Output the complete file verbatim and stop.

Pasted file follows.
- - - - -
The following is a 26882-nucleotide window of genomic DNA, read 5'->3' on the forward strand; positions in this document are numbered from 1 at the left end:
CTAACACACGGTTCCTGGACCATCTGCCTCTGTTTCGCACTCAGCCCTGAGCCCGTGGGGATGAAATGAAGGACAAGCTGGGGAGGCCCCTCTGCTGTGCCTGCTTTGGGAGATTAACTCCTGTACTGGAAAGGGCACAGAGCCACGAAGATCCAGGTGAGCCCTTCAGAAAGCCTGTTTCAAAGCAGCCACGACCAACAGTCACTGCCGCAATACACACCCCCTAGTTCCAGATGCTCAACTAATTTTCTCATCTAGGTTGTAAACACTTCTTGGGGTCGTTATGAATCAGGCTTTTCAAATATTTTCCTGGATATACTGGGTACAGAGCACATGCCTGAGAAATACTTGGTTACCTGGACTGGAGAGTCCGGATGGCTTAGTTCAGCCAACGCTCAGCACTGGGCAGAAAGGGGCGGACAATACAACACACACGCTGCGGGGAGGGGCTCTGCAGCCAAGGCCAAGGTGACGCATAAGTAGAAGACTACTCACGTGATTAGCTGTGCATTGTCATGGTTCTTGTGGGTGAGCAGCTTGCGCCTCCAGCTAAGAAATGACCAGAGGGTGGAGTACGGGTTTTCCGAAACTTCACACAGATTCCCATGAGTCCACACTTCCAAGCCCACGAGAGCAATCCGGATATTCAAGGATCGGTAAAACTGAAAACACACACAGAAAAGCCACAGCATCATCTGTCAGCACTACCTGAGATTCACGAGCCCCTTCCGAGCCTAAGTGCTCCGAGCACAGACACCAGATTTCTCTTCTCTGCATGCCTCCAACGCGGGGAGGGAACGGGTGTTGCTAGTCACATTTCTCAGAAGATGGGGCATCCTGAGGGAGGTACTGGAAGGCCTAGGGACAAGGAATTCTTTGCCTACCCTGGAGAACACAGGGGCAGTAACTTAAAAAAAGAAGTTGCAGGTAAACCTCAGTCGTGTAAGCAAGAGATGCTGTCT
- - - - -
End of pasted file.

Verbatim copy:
The following is a 26882-nucleotide window of genomic DNA, read 5'->3' on the forward strand; positions in this document are numbered from 1 at the left end:
CTAACACACGGTTCCTGGACCATCTGCCTCTGTTTCGCACTCAGCCCTGAGCCCGTGGGGATGAAATGAAGGACAAGCTGGGGAGGCCCCTCTGCTGTGCCTGCTTTGGGAGATTAACTCCTGTACTGGAAAGGGCACAGAGCCACGAAGATCCAGGTGAGCCCTTCAGAAAGCCTGTTTCAAAGCAGCCACGACCAACAGTCACTGCCGCAATACACACCCCCTAGTTCCAGATGCTCAACTAATTTTCTCATCTAGGTTGTAAACACTTCTTGGGGTCGTTATGAATCAGGCTTTTCAAATATTTTCCTGGATATACTGGGTACAGAGCACATGCCTGAGAAATACTTGGTTACCTGGACTGGAGAGTCCGGATGGCTTAGTTCAGCCAACGCTCAGCACTGGGCAGAAAGGGGCGGACAATACAACACACACGCTGCGGGGAGGGGCTCTGCAGCCAAGGCCAAGGTGACGCATAAGTAGAAGACTACTCACGTGATTAGCTGTGCATTGTCATGGTTCTTGTGGGTGAGCAGCTTGCGCCTCCAGCTAAGAAATGACCAGAGGGTGGAGTACGGGTTTTCCGAAACTTCACACAGATTCCCATGAGTCCACACTTCCAAGCCCACGAGAGCAATCCGGATATTCAAGGATCGGTAAAACTGAAAACACACACAGAAAAGCCACAGCATCATCTGTCAGCACTACCTGAGATTCACGAGCCCCTTCCGAGCCTAAGTGCTCCGAGCACAGACACCAGATTTCTCTTCTCTGCATGCCTCCAACGCGGGGAGGGAACGGGTGTTGCTAGTCACATTTCTCAGAAGATGGGGCATCCTGAGGGAGGTACTGGAAGGCCTAGGGACAAGGAATTCTTTGCCTACCCTGGAGAACACAGGGGCAGTAACTTAAAAAAAGAAGTTGCAGGTAAACCTCAGTCGTGTAAGCAAGAGATGCTGTCT